Monday, November 22, 2010

Change is in the Air

Or maybe "Changes in the Air." We schooled the elusive flying changes in our lesson this week and have been slipping them into our schooling sessions as well.

Begin in a very balanced, collected canter, we'll say starting on the right lead. From the long side, turn down the center line in your regular right lead canter and half pass to B (or E) remembering to keep the canter balanced and uphill with half halts and by keeping the hindquarter moving toward the rail. Remember to keep the canter straight with very little bend to the right. At B (or E) still in right lead canter, move the haunches even more toward the wall and counter flex to the left by balancing the outside rein and raising the (new left) inside rein. Remaining on the wall, ask for the change by quickly changing your bending and weight aids to the new left direction with the new inside leg giving a decisive nudge into the left stirrup at the girth and at this early point in her training I remind Delphi to change behind at the same time by a bump with the outside (right) leg behind the girth and even a tap behind my right leg with the whip. All of the above aids for the change are given in a single moment.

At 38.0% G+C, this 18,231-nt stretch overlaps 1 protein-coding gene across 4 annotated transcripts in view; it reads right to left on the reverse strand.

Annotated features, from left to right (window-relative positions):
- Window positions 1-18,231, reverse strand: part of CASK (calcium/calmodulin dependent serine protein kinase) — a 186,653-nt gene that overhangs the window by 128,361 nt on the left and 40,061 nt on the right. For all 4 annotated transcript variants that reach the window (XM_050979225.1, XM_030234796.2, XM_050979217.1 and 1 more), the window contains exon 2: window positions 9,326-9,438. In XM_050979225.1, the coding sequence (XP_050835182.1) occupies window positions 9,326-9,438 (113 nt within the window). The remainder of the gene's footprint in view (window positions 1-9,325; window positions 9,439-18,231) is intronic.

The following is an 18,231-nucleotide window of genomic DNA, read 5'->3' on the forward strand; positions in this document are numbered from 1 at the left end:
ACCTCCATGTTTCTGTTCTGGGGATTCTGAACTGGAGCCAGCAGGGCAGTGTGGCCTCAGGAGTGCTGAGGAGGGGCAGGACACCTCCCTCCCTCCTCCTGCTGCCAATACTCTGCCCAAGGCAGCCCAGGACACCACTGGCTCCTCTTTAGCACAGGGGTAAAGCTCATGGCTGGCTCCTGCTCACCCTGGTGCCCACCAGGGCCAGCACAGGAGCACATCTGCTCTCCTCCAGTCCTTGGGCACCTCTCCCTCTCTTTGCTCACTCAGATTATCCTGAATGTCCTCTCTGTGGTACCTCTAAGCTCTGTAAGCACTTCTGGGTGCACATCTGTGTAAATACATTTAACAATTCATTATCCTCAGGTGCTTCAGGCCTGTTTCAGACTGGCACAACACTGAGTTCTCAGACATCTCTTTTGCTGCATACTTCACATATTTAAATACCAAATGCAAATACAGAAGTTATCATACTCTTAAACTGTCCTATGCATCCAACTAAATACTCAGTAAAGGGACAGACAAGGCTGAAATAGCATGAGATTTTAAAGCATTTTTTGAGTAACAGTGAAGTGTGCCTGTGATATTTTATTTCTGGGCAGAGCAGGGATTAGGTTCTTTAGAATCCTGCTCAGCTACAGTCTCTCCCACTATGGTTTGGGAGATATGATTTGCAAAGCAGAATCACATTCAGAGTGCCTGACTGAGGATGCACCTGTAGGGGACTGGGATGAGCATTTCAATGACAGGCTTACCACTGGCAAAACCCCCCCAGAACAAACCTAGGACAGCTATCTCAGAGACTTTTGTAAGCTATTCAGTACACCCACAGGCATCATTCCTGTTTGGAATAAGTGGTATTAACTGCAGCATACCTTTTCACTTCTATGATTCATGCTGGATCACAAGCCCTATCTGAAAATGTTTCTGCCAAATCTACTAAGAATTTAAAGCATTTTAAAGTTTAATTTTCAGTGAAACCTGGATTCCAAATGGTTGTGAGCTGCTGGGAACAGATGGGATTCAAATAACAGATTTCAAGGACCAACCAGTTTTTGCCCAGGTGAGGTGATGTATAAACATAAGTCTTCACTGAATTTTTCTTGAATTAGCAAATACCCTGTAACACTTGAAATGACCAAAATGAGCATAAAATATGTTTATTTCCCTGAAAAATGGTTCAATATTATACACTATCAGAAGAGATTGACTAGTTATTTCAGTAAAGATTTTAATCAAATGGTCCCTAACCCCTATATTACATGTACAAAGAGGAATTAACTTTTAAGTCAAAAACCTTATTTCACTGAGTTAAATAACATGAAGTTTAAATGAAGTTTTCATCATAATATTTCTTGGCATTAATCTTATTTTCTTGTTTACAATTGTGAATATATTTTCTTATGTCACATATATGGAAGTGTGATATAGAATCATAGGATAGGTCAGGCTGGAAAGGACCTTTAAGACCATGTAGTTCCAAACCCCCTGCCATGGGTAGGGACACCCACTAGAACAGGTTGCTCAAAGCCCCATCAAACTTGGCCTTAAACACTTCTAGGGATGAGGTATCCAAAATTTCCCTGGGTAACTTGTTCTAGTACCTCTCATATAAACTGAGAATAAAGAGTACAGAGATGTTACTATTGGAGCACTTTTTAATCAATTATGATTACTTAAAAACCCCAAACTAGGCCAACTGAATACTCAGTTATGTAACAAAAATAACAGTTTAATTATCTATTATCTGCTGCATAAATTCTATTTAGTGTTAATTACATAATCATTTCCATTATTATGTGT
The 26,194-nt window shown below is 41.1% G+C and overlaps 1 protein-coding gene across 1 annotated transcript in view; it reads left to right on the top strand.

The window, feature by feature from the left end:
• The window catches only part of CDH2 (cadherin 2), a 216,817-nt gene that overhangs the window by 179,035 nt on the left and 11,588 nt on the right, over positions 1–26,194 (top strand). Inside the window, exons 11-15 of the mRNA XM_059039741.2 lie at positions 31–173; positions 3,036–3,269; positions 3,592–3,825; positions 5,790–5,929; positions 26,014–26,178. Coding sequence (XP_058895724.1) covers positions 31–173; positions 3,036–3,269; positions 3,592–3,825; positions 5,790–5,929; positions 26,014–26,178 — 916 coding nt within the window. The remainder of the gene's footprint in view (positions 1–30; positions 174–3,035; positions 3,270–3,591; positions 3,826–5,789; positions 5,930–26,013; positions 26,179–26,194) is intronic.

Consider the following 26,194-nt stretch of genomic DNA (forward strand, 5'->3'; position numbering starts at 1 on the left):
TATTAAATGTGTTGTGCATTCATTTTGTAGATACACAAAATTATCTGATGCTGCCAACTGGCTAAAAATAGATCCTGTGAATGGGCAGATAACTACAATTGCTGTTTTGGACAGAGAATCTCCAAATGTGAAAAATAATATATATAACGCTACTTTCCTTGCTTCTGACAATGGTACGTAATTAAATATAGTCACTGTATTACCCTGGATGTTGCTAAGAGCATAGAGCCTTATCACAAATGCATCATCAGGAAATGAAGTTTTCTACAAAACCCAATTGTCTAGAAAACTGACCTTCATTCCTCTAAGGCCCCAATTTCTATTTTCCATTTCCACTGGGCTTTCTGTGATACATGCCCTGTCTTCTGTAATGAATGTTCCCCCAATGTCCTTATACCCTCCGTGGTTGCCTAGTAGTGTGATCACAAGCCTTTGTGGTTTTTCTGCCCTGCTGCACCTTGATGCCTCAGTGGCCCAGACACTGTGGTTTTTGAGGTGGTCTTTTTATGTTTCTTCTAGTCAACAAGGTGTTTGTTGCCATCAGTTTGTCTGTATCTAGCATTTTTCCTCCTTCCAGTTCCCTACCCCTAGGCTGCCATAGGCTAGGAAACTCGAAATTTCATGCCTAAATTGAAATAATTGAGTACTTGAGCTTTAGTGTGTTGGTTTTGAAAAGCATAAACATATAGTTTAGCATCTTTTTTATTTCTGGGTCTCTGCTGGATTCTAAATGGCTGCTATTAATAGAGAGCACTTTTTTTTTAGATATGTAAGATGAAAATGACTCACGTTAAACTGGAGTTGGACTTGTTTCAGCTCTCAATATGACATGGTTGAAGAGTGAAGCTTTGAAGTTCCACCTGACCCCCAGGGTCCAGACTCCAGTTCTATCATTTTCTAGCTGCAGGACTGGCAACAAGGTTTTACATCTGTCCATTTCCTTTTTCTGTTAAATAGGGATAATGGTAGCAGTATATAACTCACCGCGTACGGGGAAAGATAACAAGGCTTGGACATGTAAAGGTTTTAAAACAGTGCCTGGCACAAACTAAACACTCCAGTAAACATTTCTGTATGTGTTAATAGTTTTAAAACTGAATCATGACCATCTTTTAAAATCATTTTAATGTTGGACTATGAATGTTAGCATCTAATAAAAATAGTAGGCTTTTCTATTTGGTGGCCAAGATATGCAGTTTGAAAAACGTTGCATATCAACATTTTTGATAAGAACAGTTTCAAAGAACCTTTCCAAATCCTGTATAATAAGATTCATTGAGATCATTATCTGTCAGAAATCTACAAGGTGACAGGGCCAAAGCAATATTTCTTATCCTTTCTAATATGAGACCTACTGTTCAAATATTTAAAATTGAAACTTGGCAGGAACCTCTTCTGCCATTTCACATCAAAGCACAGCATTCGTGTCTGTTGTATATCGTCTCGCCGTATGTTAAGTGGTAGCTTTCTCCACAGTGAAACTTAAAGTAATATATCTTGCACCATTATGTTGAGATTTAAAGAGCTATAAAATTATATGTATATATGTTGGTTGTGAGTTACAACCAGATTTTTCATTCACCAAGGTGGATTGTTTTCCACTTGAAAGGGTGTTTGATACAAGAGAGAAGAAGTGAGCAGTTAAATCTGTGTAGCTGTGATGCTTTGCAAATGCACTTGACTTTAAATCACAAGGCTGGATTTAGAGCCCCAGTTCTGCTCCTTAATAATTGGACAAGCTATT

The first few I had to just cowboy through as Delphi would either change late, or anticipate, or get strong (that's a nice way of saying bolt) so I had to bring her RIGHT BACK to a nice, polite, collected canter immediately, even when the change wasn't perfect.

The key is in the initial half pass to the wall-- her haunches must come over so that her hindquarter is underneath her, and I must ride her straight along the wall before, during, and after the change (don't change then immediately turn: that just allows the hindquarter to swing out and Delphi loses her balance) to keep her balanced behind.


Anonymous said...

Good for you and Delphi. We need a video of this to fully appreciate.


Anonymous said...

I'm envious of the process, but am also having fun with canter half-passes to flying changes. It's a different thing altogether, though, with a horse that already knows them.